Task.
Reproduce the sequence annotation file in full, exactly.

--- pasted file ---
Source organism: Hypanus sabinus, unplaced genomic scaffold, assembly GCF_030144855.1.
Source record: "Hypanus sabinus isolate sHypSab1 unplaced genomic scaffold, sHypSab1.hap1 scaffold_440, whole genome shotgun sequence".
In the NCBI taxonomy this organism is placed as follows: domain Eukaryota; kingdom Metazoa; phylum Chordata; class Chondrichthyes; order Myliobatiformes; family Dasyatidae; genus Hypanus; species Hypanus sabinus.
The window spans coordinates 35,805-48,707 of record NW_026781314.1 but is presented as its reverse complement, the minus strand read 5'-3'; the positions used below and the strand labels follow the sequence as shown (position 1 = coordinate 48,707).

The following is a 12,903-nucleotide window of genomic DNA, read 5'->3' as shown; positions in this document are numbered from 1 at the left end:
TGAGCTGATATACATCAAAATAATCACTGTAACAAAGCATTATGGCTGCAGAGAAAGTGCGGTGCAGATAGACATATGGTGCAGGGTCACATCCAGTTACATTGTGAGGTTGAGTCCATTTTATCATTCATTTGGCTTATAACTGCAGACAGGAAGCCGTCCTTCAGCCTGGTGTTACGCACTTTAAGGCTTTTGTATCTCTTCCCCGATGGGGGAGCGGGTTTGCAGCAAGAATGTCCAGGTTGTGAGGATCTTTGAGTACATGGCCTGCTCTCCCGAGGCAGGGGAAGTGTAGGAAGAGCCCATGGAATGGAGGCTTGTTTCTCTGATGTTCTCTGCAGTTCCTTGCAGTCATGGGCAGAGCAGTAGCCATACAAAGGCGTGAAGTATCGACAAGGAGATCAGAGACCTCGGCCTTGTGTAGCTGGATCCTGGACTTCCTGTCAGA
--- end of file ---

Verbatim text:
Source organism: Hypanus sabinus, unplaced genomic scaffold, assembly GCF_030144855.1.
Source record: "Hypanus sabinus isolate sHypSab1 unplaced genomic scaffold, sHypSab1.hap1 scaffold_440, whole genome shotgun sequence".
In the NCBI taxonomy this organism is placed as follows: domain Eukaryota; kingdom Metazoa; phylum Chordata; class Chondrichthyes; order Myliobatiformes; family Dasyatidae; genus Hypanus; species Hypanus sabinus.
The window spans coordinates 35,805-48,707 of record NW_026781314.1 but is presented as its reverse complement, the minus strand read 5'-3'; the positions used below and the strand labels follow the sequence as shown (position 1 = coordinate 48,707).

The following is a 12,903-nucleotide window of genomic DNA, read 5'->3' as shown; positions in this document are numbered from 1 at the left end:
TGAGCTGATATACATCAAAATAATCACTGTAACAAAGCATTATGGCTGCAGAGAAAGTGCGGTGCAGATAGACATATGGTGCAGGGTCACATCCAGTTACATTGTGAGGTTGAGTCCATTTTATCATTCATTTGGCTTATAACTGCAGACAGGAAGCCGTCCTTCAGCCTGGTGTTACGCACTTTAAGGCTTTTGTATCTCTTCCCCGATGGGGGAGCGGGTTTGCAGCAAGAATGTCCAGGTTGTGAGGATCTTTGAGTACATGGCCTGCTCTCCCGAGGCAGGGGAAGTGTAGGAAGAGCCCATGGAATGGAGGCTTGTTTCTCTGATGTTCTCTGCAGTTCCTTGCAGTCATGGGCAGAGCAGTAGCCATACAAAGGCGTGAAGTATCGACAAGGAGATCAGAGACCTCGGCCTTGTGTAGCTGGATCCTGGACTTCCTGTCAGA